|ARTIST:||Charles Frederick Goldie|
|DATES:||New Zealand 1870 - 1947|
|MEDIUM:||Oil on canvas|
|SIZE:||20.5 x 15 cm|
Signed and dtaed 1913 lower right
Exhibited: Canterbury Society of Arts, 1914, no. 328
Literature: Roger Blackley, Goldie, 192.
Title inscribed verso on stretcher
Typically, Goldie's portraits contain an element of the ethnological in the inclusion of traditional Maori jewellery, carving, clothing and tattooing (ta moko). Furthermore, the majority of Goldie's sitters are middle aged or elderly and are depicted gazing nostalgically into the middle distance or down to the ground. As a result, the present painting is unique in Goldie's oeuvre as it features a young Maori girl who gazes directly out of the painting and engages with the viewer. The work is an excellent example of Goldie's unique ability to capture and portray the emotional character of the sitter, which bequeaths his works an admirable poignancy. Slightly turned from the viewer with down cast head and knitted brow, Goldie effectively illustrates the epitome of a sulky demeanour. The portrait of the young girl is devoid of the items of traditional Maori jewellery, carving and clothing that Goldie often includes in his work. Presented in simple dress and head-scarf, the portrait is one of the few unique pieces that Goldie produced that focuses specifically on the personal and emotional identity of the sitter.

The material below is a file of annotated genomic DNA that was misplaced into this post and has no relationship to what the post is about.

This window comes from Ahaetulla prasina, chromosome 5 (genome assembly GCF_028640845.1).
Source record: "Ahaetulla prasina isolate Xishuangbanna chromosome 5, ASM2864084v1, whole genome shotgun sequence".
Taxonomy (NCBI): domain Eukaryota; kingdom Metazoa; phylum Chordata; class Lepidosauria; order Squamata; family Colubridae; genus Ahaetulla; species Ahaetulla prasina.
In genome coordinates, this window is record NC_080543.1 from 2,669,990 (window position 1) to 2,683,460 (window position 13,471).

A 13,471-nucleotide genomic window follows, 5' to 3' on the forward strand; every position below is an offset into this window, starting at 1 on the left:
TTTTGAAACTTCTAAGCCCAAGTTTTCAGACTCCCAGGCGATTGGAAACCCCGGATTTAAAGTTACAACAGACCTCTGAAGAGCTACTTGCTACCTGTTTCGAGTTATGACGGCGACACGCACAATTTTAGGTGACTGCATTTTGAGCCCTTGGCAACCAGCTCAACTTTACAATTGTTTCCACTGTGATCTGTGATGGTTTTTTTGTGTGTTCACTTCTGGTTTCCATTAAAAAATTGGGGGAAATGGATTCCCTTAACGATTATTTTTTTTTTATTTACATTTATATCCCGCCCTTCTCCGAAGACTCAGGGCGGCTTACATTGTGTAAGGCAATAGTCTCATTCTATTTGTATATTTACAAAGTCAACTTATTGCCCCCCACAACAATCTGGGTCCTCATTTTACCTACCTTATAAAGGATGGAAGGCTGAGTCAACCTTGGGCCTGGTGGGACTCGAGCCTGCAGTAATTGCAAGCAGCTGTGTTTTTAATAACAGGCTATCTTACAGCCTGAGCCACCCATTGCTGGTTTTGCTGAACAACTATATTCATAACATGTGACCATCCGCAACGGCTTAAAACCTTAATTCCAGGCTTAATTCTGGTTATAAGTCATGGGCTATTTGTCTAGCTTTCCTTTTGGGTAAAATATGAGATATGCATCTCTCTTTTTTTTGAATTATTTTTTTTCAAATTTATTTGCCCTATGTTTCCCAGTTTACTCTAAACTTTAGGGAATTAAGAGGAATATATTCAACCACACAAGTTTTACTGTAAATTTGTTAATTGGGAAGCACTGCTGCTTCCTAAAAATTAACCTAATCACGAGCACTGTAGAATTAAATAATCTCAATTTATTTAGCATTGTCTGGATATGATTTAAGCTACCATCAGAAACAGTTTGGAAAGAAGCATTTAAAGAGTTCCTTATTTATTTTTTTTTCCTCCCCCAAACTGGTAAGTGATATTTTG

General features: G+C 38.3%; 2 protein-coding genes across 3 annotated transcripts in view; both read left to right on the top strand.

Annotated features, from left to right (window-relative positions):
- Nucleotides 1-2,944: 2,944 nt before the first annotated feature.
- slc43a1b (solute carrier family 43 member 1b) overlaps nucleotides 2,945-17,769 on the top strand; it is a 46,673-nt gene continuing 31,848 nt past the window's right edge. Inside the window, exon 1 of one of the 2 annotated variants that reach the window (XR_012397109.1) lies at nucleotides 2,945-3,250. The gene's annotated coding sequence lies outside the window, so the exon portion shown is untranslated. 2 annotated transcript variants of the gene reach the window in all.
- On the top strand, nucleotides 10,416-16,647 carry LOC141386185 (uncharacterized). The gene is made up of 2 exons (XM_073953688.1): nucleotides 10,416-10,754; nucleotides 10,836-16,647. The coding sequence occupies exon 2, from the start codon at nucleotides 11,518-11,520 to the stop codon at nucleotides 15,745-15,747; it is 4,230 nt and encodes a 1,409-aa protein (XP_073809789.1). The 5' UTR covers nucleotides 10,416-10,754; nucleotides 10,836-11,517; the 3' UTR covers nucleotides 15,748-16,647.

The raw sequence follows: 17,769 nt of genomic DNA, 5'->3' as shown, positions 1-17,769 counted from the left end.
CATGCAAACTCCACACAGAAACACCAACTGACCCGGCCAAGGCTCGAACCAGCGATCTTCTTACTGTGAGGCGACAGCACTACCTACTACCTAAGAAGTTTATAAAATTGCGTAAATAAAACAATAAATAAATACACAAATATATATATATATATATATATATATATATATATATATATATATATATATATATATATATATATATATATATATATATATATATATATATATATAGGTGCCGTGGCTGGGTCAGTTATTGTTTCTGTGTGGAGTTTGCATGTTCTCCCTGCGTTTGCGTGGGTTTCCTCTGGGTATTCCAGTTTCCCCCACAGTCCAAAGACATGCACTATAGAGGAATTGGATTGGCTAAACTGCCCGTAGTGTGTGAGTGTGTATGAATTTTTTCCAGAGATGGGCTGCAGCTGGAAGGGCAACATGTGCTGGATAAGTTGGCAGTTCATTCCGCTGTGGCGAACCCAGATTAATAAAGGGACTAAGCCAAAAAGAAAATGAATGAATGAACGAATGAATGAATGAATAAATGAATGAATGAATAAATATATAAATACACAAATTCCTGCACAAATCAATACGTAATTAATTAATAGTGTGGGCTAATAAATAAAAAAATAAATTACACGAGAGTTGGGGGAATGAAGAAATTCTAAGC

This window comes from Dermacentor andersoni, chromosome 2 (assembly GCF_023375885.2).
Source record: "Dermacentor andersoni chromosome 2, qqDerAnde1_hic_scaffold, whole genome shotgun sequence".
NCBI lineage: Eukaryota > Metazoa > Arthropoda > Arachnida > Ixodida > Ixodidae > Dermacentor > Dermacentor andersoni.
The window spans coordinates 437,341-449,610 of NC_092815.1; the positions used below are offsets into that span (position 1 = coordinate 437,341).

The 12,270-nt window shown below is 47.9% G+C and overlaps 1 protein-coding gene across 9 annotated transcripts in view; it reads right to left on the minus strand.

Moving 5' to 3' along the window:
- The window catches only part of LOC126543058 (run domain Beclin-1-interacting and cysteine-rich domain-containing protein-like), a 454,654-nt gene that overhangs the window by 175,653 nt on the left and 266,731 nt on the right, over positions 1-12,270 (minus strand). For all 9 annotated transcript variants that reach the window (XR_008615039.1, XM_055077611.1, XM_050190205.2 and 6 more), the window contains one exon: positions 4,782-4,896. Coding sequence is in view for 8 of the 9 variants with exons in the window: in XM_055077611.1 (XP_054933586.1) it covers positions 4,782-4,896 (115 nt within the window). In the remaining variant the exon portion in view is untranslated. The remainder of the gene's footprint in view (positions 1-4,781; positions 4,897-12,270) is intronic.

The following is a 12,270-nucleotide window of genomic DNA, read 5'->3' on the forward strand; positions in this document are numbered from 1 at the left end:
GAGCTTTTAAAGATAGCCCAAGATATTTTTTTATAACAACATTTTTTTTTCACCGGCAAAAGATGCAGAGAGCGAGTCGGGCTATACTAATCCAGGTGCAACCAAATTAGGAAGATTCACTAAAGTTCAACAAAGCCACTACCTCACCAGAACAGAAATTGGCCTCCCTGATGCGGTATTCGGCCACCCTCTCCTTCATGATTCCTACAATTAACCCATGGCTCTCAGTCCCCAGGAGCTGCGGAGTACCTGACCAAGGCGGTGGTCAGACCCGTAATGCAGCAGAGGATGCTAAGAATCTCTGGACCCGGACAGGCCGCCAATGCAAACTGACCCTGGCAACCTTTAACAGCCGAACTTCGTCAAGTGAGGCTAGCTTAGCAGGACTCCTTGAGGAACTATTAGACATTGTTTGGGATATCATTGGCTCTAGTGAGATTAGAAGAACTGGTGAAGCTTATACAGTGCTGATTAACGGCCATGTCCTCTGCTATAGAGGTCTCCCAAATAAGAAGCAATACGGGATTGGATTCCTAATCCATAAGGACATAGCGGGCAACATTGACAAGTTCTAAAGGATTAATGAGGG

Of the small number of paintings that Goldie completed of Maori children, there are two known portraits that feature the present sitter. The Aigantighe Gallery in Timaru holds a similar work of the same girl in their collection, titled Maori Girl, 1938. However, the present painting predates this work, suggesting that this is the original painting of the young girl that Goldie produced and that he later revisited it, producing a second portrait with a slightly altered composition that now hangs in the Aigantighe.
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